The more I would tell her, the more I discovered that what I was going through was not healthy. I came to understand the difference between a supportive relationship and an abusive relationship. I had never had guidance like that before. She was my main support to get out and find shelter somewhere else. She helped me construct a safety plan and gave me so many resources which fostered within me the courage to start to look after myself and be safe.
Eventually I had to say goodbye to my first therapist, I remember how upset I was she was “leaving me.” I think throughout life I’ve given myself to anyone who shows me any kind of appreciation or care and I was desperate to be loved, cared for, and appreciated. I needed to be seen.
Then I was assigned to my current IFS therapist – Hanna.
I remember thinking she was too young and I wasn’t sure if she had any experience.
I kept comparing my sessions to those with my previous therapist, where I would simply talk and be listened to. That was validating and helpful, but Hanna didn’t want me to just endlessly talk. She wanted me to practice IFS. At first, I thought I wasn’t going to get anything out of it.
I did not understand what the Self and the Parts were.
As time went on and I began to practice some of the things Hanna taught me, therapy became a place where I would get relief from my stressors, where I would understand my wounded Parts and why I had been triggered during the week. I also learned to understand why others behaved the way they did. Because it was still early days, the relief would only last a short time – usually just the length of the session. Hanna insisted I could do this on my own, but I didn’t believe her. I didn’t think I had the tools and, at first, I didn’t even try.
With Hanna’s encouragement, I joined an IFS study designed for people with PTSD and started doing weekly sessions with the group while having individual therapy. During one of the individual sessions a part clearly told me she felt abandoned and needed me to check on it every single day for a month. I was fearful about this: a month? How can I do that? And on my own? I had a lot of questions and it felt daunting. I kept a diary and I started doing the practice with a recorded guide. Every day, I would go inside and meet this part which would share all its fears, insecurities, desires, wants and needs. At times, I noticed other Parts trying to get in the middle of the conversation; although,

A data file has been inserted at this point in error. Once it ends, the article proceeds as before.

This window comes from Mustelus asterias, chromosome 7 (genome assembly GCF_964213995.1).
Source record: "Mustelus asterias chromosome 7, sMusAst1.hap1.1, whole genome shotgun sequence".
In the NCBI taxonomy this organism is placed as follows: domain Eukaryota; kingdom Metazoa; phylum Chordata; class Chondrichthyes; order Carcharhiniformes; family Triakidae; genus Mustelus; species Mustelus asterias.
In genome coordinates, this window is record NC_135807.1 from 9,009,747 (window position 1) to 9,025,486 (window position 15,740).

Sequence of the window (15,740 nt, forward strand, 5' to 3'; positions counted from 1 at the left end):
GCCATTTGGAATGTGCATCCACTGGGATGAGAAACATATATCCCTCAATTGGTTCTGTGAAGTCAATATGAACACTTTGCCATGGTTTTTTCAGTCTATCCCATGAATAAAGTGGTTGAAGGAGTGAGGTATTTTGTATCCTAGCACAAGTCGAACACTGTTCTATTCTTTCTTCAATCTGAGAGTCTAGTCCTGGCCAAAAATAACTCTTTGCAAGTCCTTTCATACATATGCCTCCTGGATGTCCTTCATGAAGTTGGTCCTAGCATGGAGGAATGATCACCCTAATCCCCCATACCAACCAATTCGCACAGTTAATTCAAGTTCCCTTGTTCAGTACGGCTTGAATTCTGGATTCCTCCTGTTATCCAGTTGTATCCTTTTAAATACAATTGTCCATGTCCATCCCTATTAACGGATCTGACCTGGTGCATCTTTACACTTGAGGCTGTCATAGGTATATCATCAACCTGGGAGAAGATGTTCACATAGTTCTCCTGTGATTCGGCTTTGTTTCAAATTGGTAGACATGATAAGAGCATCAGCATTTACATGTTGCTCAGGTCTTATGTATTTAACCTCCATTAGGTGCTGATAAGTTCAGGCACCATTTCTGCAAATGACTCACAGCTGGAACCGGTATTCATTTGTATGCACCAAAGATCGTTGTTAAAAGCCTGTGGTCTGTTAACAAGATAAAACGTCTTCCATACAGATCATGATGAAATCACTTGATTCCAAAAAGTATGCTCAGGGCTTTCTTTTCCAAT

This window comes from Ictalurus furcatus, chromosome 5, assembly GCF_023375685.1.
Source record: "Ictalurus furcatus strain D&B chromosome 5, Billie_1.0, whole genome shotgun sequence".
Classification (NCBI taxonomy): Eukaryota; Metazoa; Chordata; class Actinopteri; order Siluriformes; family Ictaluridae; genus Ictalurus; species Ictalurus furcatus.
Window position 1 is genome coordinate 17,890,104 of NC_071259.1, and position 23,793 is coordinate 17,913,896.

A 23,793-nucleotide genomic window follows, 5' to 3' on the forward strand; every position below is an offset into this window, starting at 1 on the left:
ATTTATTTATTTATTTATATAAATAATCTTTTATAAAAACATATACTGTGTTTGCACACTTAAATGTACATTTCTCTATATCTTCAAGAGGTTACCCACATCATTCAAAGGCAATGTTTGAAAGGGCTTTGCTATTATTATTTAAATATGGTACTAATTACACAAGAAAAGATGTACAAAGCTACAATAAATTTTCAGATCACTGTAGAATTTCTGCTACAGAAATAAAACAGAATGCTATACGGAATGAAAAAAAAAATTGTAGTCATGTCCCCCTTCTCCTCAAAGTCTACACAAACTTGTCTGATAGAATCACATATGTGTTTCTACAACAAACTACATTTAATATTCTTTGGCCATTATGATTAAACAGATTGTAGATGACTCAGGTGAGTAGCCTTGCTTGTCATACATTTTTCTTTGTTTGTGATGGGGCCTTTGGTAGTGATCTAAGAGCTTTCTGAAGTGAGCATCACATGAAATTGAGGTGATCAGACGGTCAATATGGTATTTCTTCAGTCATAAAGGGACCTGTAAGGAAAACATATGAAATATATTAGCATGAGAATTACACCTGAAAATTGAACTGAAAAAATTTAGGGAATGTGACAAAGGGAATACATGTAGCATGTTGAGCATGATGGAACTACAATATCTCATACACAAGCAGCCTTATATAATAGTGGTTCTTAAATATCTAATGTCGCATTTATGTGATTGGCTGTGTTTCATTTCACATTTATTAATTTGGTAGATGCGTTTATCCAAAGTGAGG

I kept hearing Hanna’s voice in the back “Let’s ask this part to give you some space” and they would. I couldn’t believe it, they were trusting me! They believe in me!
Somehow, I became the caregiver of all these Parts! Parts that never trusted me, that believed I would keep causing them pain, now found relief, support, love, validation and acceptance in me. I can’t even explain the fulfilment I felt. This thing I thought I could only get from someone else, outside of me – who would love me – I was feeling that now myself for the first time ever. I was the one who did it!
IFS has changed my life.
Even though I started practicing it more than four years ago, I feel like it finally clicked this past year. I developed a trustful relationship with my Parts and they can sense my Self-energy. I’ve gained confidence, self-love, acceptance, respect, safety, and care – all from myself.
It has been a year now and the group has ended. We now have another group where previous members help lead the sessions. We are all practicing what we learned this year with Hanna and MC. I’m motivated to continue doing the Parts work with the group and with myself. I also realized I don’t need to have weekly therapy sessions as I did in the past. I now have the tools to help myself and to discover what’s going on with my Parts.